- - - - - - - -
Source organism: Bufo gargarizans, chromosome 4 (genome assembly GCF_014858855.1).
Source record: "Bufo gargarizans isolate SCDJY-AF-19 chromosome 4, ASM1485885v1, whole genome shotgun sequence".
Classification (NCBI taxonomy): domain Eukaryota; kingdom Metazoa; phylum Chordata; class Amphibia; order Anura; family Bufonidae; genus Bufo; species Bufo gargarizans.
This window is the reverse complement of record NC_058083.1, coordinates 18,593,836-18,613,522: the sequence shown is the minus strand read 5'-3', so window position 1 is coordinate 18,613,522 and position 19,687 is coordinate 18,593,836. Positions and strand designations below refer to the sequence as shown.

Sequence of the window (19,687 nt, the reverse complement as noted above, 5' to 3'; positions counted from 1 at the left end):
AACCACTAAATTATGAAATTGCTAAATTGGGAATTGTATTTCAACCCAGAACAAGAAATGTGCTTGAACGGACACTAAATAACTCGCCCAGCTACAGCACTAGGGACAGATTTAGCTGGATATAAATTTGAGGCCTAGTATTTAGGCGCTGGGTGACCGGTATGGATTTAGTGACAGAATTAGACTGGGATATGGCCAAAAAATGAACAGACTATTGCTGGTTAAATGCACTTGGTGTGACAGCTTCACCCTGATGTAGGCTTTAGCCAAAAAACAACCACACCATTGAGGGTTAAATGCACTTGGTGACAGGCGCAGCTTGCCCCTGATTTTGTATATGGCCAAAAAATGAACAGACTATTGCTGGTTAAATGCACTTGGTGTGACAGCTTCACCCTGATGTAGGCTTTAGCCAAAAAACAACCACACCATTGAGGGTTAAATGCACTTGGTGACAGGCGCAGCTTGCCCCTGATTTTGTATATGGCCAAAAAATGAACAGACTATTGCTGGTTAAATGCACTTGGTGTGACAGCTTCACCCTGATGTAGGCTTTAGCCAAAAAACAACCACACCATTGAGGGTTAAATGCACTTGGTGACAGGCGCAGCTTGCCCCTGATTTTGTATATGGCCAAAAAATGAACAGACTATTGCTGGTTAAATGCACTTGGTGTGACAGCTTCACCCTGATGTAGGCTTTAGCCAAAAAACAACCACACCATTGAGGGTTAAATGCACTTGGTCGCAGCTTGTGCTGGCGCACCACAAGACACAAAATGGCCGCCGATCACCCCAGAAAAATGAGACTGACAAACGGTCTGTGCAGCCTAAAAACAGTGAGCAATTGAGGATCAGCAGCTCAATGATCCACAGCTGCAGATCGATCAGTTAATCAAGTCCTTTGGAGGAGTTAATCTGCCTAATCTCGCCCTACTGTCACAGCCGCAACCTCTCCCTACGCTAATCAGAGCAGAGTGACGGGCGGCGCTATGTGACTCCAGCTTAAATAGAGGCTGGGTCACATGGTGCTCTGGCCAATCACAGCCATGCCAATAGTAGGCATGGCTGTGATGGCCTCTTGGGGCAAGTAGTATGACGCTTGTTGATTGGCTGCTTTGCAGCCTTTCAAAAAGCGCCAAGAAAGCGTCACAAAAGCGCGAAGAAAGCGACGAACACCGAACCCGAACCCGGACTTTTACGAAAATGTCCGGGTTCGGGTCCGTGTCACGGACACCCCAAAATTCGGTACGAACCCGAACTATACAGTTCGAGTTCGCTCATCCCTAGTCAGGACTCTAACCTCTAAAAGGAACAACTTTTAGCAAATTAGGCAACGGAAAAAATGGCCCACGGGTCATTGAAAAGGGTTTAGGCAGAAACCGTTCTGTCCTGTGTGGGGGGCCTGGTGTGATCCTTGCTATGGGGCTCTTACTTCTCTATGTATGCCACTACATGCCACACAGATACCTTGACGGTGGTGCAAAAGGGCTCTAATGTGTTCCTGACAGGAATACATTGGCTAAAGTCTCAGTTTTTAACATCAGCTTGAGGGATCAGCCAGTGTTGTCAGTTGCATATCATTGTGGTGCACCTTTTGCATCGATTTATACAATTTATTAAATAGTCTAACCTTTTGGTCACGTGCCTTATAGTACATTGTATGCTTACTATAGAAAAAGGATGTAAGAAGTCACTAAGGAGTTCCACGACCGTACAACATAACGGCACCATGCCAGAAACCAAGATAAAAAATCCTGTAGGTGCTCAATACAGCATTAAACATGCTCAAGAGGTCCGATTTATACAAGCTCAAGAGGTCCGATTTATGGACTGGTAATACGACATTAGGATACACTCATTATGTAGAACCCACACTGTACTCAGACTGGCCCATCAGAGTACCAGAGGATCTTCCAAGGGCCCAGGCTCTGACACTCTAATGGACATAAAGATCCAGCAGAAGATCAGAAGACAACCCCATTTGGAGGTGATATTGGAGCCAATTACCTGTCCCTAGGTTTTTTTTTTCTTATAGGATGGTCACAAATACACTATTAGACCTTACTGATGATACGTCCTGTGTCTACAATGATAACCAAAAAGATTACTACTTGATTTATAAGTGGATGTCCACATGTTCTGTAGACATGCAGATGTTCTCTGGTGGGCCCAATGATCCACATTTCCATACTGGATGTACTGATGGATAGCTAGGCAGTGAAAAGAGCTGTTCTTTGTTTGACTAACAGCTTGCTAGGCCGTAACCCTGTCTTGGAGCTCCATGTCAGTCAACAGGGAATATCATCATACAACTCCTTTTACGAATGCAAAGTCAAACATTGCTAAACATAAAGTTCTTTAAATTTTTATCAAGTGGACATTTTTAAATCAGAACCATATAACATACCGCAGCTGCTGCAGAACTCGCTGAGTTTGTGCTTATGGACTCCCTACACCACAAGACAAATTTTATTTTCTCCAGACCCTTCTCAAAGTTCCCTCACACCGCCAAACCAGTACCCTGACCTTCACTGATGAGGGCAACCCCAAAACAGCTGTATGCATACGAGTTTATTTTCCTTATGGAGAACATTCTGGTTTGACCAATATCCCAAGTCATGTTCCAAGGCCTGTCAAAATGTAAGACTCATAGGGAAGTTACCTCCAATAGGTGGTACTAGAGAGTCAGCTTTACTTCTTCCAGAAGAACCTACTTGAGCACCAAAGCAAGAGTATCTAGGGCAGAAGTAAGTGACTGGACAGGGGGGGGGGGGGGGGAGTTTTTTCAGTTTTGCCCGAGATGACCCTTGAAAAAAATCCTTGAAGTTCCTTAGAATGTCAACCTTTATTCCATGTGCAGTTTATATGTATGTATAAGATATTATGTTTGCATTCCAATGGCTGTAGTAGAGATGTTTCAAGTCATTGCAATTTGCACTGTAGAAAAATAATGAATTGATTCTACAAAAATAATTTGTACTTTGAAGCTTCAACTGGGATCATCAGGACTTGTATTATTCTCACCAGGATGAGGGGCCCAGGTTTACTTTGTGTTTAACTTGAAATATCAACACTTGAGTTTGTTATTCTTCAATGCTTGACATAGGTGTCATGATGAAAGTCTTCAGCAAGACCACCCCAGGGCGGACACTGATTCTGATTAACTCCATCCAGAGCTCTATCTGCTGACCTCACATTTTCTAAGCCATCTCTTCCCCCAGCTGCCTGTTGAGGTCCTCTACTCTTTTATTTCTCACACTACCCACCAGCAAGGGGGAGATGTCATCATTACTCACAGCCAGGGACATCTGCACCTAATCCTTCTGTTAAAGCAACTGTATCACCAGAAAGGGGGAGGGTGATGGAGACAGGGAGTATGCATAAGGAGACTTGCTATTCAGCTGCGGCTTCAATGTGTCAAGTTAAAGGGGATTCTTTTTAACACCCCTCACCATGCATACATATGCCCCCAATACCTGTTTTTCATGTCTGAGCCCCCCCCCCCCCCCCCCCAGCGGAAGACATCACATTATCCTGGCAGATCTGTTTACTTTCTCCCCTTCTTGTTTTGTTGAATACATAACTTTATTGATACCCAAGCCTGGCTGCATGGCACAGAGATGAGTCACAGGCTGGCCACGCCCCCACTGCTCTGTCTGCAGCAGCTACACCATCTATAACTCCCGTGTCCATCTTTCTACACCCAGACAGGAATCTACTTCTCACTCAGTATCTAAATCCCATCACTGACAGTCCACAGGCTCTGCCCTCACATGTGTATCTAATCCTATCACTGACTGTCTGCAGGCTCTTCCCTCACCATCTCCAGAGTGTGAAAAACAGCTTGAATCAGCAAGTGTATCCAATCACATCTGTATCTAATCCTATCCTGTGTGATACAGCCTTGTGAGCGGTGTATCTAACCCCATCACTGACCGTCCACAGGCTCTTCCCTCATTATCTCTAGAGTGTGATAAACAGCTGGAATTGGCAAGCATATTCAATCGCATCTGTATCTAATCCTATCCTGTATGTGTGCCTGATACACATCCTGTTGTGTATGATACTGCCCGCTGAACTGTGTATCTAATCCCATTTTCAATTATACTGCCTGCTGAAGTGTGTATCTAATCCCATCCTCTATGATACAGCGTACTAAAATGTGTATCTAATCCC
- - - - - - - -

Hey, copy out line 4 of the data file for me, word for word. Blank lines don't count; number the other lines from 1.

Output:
This window is the reverse complement of record NC_058083.1, coordinates 18,593,836-18,613,522: the sequence shown is the minus strand read 5'-3', so window position 1 is coordinate 18,613,522 and position 19,687 is coordinate 18,593,836. Positions and strand designations below refer to the sequence as shown.